“It is … tragically difficult to talk about the planetary crisis in a way that is believed,” Jonathan Safran Foer states in We Are the Weather (Farrar, Straus and Giroux, $25). His own effort ranges from a blunt catalog of statistics to a debate with his soul and a recontextualizing of the crisis as a post-Biblical event in which “we are the fl ood and we are the ark.” His most powerful move is to compare the climate crisis to World War II, when civilians at home hung blackout curtains, ate less meat, and drove slower, all for the common good. But they also failed to act on the first reports of the Holocaust, finding it too awful to be believed. Similarly, today we watch glaciers melting yet don’t really believe it’s a crisis. What will it take to get us to act? Foer makes a compelling case for diet as the place to start. Because animal agriculture is the leading cause of deforestation and contributes an outsize amount to greenhouse gas emissions, if every American cut back on meat by 90% and dairy by 60%, we could begin to get things under control. Foer, a repeatedly lapsing vegan, admits how difficult this is. He also reminds us that it’s one of the easier of the many sacrifices we will have to make—soon.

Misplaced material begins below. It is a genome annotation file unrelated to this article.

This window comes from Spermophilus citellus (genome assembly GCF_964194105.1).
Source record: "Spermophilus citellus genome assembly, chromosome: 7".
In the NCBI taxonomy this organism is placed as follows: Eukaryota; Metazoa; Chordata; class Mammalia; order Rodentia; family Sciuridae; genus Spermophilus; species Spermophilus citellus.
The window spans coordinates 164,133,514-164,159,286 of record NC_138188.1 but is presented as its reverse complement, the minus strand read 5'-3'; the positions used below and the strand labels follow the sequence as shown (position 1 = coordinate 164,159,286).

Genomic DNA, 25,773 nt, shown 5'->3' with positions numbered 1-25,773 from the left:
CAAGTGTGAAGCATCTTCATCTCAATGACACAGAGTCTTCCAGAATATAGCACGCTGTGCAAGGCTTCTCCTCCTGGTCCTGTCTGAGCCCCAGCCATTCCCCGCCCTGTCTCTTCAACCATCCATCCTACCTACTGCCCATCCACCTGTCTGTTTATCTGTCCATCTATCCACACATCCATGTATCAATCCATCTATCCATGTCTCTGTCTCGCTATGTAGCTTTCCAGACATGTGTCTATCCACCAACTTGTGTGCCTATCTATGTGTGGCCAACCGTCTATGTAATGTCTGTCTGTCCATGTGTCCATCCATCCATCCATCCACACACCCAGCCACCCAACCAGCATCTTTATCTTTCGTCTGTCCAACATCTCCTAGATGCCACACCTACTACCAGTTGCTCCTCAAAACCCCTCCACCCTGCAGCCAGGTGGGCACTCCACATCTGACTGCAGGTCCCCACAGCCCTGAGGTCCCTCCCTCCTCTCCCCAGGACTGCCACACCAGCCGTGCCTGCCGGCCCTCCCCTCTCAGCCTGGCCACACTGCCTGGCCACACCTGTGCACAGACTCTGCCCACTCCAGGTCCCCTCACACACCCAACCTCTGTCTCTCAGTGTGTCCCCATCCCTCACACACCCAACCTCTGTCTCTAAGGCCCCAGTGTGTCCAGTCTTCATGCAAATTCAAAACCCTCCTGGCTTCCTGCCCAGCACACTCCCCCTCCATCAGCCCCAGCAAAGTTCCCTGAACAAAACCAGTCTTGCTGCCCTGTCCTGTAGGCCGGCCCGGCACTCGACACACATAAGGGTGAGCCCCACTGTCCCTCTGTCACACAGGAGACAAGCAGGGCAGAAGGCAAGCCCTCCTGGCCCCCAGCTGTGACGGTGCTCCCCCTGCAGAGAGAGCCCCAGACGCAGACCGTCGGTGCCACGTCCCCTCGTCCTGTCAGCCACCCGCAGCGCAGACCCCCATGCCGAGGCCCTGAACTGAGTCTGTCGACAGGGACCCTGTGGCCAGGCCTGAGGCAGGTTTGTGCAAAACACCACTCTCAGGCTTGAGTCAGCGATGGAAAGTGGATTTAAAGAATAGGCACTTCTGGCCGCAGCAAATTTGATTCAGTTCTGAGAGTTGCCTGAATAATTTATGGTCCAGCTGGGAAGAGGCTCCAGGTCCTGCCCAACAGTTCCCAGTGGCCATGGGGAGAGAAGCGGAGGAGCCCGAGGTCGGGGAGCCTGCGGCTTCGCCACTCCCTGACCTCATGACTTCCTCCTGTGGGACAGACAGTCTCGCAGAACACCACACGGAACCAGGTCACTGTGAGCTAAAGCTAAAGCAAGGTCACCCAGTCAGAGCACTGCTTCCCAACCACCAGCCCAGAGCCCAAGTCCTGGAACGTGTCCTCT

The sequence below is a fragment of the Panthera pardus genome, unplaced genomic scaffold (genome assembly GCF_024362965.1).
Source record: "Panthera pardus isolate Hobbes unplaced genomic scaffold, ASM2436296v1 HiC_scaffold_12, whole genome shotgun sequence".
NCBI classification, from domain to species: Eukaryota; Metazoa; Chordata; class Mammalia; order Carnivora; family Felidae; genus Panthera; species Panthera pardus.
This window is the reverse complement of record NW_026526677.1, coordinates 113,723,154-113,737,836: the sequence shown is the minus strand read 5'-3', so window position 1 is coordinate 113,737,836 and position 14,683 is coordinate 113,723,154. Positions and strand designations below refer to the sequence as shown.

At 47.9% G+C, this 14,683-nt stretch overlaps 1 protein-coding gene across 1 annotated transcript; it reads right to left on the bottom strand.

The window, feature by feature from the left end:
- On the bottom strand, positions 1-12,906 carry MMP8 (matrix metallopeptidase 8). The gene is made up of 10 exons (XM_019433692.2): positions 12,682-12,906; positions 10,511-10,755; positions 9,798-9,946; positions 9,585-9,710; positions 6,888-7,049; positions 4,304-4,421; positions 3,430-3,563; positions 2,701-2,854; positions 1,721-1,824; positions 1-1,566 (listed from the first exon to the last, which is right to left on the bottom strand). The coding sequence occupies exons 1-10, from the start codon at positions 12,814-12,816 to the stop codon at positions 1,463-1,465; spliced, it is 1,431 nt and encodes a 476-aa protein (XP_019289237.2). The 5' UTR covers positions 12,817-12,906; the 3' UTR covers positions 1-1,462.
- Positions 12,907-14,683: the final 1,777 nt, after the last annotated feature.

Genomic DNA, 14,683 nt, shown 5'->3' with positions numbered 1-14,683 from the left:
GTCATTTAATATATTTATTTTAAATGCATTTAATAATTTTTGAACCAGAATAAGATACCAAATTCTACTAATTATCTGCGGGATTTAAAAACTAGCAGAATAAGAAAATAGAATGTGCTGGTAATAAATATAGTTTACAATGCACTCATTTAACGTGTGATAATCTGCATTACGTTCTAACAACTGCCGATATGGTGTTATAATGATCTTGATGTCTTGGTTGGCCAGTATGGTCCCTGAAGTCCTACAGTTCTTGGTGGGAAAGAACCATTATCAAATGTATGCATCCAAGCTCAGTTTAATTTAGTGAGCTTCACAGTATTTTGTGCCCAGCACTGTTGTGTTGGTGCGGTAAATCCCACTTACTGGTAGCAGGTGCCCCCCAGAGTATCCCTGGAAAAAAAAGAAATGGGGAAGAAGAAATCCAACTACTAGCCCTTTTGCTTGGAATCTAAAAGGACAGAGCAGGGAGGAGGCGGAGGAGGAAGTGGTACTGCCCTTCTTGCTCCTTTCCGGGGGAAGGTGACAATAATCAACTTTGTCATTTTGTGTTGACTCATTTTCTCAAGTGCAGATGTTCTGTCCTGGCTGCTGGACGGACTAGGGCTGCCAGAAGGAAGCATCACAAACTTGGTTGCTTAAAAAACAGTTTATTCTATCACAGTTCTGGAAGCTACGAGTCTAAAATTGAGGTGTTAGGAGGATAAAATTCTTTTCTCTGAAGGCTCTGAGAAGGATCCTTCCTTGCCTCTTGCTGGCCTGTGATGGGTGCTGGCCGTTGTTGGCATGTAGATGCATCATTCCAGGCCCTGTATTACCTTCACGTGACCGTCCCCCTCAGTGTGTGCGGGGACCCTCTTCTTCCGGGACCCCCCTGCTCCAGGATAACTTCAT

We Are the Weather by Jonathan Safran Foer
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Published: Farrar, Straus and Giroux - September 17th, 2019